Quality of life is much more than just physical well being and physical health. It also has everything to do with me as a whole person and my ability to live, dream, love, think, imagine, and still be able to enjoy life in spite of the very, very difficult physical issues I am forced to manage every single day.

Saturday, December 10, 2011

Peace for the mission

What's on my mind? A lot...Just resting today. I'm really, really tired and had a rough night. Did I mention yet how happy I am to be home again? I keep coming home and think I'll be ok, but then keep going back. I hope we can slow that down. I need to be home. It's been a tough few months. I've lost track and it all runs together, but I'm sure I've been in the hospital way more than out since mid-July.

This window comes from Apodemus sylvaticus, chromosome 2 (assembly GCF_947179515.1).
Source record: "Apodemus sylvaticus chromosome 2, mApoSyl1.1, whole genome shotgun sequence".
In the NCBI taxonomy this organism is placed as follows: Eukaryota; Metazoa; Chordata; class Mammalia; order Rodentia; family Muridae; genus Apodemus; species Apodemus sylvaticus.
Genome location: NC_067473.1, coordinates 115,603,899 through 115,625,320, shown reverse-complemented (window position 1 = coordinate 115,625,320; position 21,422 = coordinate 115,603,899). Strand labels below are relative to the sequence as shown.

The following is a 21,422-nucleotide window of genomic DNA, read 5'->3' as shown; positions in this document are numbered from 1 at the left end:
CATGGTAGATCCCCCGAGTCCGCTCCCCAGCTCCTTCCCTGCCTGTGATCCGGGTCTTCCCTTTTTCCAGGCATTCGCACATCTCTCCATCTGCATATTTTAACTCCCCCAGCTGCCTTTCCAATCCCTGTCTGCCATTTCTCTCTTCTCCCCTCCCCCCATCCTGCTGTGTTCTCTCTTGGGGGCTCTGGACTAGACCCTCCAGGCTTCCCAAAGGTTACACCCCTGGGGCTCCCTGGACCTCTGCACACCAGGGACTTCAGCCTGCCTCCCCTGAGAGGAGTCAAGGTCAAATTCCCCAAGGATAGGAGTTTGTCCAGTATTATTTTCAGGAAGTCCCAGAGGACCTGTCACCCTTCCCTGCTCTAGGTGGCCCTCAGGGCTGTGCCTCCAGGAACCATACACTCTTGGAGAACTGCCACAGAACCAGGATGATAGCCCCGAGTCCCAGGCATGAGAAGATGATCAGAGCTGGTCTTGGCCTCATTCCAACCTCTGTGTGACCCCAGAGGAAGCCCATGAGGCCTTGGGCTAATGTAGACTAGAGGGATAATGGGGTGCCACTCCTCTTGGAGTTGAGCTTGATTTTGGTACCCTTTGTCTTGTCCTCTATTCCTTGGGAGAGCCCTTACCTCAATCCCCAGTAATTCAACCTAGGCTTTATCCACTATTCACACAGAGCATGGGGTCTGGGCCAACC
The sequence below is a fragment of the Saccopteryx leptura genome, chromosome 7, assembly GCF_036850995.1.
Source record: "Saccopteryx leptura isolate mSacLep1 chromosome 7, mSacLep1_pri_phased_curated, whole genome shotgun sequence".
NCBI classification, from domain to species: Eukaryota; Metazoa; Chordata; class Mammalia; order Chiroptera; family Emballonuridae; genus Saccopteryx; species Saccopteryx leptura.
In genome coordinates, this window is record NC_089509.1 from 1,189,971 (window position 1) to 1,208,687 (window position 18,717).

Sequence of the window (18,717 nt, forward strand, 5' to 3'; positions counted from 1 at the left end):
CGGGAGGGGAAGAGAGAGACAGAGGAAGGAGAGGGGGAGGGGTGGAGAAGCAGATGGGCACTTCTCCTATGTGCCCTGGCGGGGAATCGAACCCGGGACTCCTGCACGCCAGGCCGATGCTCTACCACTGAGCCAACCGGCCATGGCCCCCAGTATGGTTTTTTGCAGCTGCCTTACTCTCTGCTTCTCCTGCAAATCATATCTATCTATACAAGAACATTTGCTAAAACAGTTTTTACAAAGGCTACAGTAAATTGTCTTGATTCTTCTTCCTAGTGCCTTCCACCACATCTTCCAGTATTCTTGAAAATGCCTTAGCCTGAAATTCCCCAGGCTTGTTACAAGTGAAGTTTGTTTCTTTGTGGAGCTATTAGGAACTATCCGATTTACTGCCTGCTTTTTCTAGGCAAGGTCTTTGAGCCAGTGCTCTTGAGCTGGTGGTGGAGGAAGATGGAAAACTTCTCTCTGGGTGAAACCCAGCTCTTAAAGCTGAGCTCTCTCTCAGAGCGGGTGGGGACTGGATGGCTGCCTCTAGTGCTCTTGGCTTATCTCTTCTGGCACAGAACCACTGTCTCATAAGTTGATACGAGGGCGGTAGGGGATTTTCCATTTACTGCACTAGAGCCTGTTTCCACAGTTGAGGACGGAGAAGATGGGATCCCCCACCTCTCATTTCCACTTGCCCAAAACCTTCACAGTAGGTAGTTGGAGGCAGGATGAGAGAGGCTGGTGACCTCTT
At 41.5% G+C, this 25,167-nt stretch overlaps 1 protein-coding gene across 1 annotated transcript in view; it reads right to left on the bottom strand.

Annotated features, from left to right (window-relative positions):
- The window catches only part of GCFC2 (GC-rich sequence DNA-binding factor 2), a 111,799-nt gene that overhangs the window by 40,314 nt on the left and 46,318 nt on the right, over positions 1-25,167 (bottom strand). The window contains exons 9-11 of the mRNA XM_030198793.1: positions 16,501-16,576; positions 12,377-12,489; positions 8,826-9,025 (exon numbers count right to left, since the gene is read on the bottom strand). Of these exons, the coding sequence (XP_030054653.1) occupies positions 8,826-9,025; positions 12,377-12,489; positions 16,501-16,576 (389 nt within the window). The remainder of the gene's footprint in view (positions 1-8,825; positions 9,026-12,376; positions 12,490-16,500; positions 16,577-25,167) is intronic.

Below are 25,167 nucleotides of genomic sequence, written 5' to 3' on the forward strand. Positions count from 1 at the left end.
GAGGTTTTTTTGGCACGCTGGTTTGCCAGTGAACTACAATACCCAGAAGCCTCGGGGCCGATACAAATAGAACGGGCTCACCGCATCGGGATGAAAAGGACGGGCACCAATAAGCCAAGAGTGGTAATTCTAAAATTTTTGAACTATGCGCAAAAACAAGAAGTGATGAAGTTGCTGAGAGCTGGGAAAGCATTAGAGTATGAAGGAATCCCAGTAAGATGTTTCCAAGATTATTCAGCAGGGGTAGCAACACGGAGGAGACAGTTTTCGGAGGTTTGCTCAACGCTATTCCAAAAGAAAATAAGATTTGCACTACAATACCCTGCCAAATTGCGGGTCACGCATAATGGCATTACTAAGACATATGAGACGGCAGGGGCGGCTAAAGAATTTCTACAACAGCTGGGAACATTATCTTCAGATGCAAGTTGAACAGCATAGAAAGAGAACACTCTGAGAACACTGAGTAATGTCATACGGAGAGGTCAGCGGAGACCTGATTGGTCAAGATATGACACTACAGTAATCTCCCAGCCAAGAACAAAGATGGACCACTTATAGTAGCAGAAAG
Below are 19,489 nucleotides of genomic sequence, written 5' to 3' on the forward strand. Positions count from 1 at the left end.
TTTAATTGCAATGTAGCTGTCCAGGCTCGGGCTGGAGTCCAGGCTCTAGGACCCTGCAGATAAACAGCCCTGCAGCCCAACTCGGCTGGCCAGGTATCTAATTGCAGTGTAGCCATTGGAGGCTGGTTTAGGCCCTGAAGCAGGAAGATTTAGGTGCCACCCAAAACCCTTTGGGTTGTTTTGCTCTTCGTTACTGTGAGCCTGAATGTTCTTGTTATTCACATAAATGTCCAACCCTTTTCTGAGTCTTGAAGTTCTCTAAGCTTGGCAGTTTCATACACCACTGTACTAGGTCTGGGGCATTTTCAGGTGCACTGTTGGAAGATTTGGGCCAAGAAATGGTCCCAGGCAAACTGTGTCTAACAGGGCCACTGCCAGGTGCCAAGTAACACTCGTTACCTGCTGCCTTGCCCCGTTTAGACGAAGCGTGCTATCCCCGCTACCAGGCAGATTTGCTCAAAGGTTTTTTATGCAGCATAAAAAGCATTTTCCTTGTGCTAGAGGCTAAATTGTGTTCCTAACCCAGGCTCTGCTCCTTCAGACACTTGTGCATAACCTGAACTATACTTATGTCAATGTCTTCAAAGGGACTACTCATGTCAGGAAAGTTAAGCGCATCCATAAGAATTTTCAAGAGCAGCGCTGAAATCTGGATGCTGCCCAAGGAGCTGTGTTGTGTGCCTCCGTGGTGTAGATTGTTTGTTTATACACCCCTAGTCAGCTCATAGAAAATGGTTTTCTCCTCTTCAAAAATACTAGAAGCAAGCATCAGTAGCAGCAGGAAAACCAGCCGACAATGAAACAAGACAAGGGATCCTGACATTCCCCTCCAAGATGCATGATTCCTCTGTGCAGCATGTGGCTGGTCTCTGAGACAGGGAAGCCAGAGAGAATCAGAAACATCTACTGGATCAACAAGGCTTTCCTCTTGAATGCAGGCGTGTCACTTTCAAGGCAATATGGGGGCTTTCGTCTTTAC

I feel so peaceful though...I can really feel like people are praying for me because I just have so much peace. That doesn't mean this is easy, doesn't suck, that I like it, and that I don't get frustrated or scared, but I am at peace and have accepted things. I still have hope. I feel like people really are surrounding me with love and prayers and it's really sustaining me through this.

I don't know what I'd do without my faith in God. I know He is there for me and knows every minute detail and struggle I have. He cares. He intervenes. He calms my fears when I give them to Him. He knows what is best for me, even if I don't think it is best! I know He is using me and my challenges to do His work. I don't know why it has to be so hard, but He is with me every step of the way guiding me and helping me realize that even though I am so physically weak, He is still able to use me. By being weak I am actually really strong.